The Huns, led by Shan Yu, invade China by breaching the Great Wall. The Chinese emperor orders that the army protect his citizens over himself, general mobilization, issuing a conscription that one man from each family to join the Chinese army. After Mulan's meeting with the matchmaker goes horribly awry, Chi Fu arrives at her home to enlist her father. Although she protests knowing her veteran father can not survive another war, Mulan is silenced by both Chi Fu and her father. That evening, Mulan takes her father's old armor and disguises herself as a boy named Ping, enlisting in the army on his behalf. Upon learning of Mulan's departure, the ancestors order the small dragon Mushu, a disgraced former guardian, to awaken the "great stone dragon" so that he may retrieve Mulan, only for Mushu to destroy the statue. Mushu decides to join Mulan in the army and help train her in the hopes that the ancestors will crown him a guardian once again.

Reporting to the training camp, Mulan is able to pass as a man, although her military skills are initially lacking. Mushu provides clumsy guidance to Mulan on how to behave like a man. Under the command of Captain Li Shang, she and her fellow recruits Yao, Ling, and Chien-Po, gradually become trained warriors. Desiring to see Mulan succeed, Mushu creates a fake order from Shang's father, General Li, ordering Shang to follow the main imperial army into the mountains. The reinforcements set out, but arrive at a burnt-out encampment, where they discover that General Li and his troops have been massacred by the Huns.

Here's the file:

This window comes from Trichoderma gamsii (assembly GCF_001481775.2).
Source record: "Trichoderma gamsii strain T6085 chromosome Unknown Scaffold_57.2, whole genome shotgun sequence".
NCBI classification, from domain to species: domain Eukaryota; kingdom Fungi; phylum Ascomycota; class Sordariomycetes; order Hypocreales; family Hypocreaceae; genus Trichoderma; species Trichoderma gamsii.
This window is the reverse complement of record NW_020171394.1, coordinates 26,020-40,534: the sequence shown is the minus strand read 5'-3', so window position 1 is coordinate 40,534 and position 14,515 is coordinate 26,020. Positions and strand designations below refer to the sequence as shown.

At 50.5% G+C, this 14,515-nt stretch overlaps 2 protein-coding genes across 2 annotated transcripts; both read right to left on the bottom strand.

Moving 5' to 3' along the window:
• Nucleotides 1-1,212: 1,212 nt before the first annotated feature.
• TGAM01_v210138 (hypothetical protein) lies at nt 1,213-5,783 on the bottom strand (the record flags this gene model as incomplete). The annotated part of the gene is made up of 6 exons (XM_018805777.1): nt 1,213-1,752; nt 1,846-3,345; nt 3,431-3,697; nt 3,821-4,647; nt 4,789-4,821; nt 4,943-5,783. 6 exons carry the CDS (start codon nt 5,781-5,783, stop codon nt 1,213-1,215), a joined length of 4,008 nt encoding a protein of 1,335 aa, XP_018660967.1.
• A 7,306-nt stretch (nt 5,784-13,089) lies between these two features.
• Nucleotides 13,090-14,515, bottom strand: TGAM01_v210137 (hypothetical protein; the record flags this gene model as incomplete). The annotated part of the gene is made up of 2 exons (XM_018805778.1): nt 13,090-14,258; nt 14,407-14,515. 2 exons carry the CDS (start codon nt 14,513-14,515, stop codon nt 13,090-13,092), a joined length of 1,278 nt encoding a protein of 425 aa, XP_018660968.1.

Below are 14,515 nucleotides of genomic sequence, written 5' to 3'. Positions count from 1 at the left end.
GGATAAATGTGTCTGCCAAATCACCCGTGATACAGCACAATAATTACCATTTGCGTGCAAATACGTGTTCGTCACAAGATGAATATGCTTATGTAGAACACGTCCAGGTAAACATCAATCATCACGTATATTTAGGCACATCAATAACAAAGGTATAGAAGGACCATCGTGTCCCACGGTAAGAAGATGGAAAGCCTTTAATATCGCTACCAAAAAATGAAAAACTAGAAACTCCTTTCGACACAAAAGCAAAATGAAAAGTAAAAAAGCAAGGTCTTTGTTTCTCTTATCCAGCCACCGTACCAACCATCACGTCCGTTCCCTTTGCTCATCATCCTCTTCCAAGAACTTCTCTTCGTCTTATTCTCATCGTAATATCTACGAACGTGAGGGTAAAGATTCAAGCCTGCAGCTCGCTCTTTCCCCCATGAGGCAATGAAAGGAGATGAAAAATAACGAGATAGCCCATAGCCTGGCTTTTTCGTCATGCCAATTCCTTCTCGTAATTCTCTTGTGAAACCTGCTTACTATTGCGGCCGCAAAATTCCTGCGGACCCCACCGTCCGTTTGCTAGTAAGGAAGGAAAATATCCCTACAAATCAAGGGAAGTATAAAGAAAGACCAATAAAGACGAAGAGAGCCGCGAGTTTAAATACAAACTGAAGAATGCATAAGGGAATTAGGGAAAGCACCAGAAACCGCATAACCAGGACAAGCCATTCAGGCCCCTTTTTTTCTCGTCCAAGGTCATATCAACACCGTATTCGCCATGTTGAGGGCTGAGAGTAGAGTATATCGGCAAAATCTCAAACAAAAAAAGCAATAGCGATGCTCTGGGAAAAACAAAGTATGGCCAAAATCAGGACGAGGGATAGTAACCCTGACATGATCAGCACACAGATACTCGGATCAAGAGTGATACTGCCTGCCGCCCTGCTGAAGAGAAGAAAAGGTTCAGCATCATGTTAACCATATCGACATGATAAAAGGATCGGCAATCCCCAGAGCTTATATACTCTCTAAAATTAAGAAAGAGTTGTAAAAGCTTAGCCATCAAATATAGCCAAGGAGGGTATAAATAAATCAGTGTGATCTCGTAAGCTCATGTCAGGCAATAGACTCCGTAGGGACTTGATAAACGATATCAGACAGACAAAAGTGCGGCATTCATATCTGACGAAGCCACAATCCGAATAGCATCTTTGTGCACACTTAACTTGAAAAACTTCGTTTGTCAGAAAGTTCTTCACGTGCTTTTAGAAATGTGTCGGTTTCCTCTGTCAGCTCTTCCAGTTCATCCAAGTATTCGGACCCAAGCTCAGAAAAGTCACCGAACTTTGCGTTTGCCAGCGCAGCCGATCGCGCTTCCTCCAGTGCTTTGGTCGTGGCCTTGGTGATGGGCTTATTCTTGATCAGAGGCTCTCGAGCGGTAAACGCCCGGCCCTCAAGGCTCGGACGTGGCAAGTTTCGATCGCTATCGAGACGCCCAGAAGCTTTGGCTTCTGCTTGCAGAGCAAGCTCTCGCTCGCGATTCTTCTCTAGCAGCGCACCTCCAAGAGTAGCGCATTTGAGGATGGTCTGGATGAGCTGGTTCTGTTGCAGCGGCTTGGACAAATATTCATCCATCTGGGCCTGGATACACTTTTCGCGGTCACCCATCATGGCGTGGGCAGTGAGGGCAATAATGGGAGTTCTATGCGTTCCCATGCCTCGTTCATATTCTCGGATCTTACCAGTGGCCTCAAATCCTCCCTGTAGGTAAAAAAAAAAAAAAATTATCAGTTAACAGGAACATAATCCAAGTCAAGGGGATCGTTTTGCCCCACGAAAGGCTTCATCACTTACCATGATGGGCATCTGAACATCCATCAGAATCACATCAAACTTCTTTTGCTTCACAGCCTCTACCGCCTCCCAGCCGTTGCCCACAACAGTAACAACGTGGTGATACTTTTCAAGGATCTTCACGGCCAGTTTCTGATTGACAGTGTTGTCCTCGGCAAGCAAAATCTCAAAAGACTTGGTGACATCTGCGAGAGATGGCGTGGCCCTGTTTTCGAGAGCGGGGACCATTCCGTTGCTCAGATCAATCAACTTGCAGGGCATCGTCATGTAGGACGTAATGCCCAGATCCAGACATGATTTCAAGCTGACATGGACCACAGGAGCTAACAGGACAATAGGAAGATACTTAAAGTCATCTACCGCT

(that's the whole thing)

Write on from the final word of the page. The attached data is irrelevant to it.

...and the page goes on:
As the reinforcements solemnly leave the mountains, they are ambushed by the Huns, but Mulan cleverly uses a cannon to cause an avalanche, which buries most of the invaders. An enraged Shan Yu slashes her in the chest, and after the avalanche subsides, her deception is revealed when the wound is bandaged.

Instead of executing Mulan as the law requires, Shang spares her life, but nonetheless expels her from the army. Mulan is left to follow alone as the recruits depart for the imperial city to report the news of the Huns' destruction. However, it is discovered that six Hun warriors, including Shan Yu, have survived the avalanche, and Mulan catches sight of them as they make their way to the city, intent on capturing the emperor.

At the imperial city, Mulan is unable to convince Shang about Shan Yu's survival; the Huns capture the emperor, and seize the palace. With Mulan's help, Yao, Ling, and Chien-Po pose as concubines, and are able to enter the palace. With the help of Shang, they defeat Shan Yu's men; as Shang prevents Shan Yu from assassinating the Emperor, Mulan lures the Hun leader onto the roof, where she engages him in single combat. Meanwhile, acting on Mulan's instructions and signal, Mushu fires a large skyrocket at Shan Yu. The rocket strikes, and propels him into a fireworks launching tower, where he dies in the resulting explosion.

Mulan is praised by the Emperor and the assembled inhabitants of the city, who bow to her in an unprecedented honor. While she accepts the crest of the Emperor, and the sword of Shan Yu as gifts, she politely declines his offer to be his advisor, and asks to return to her family.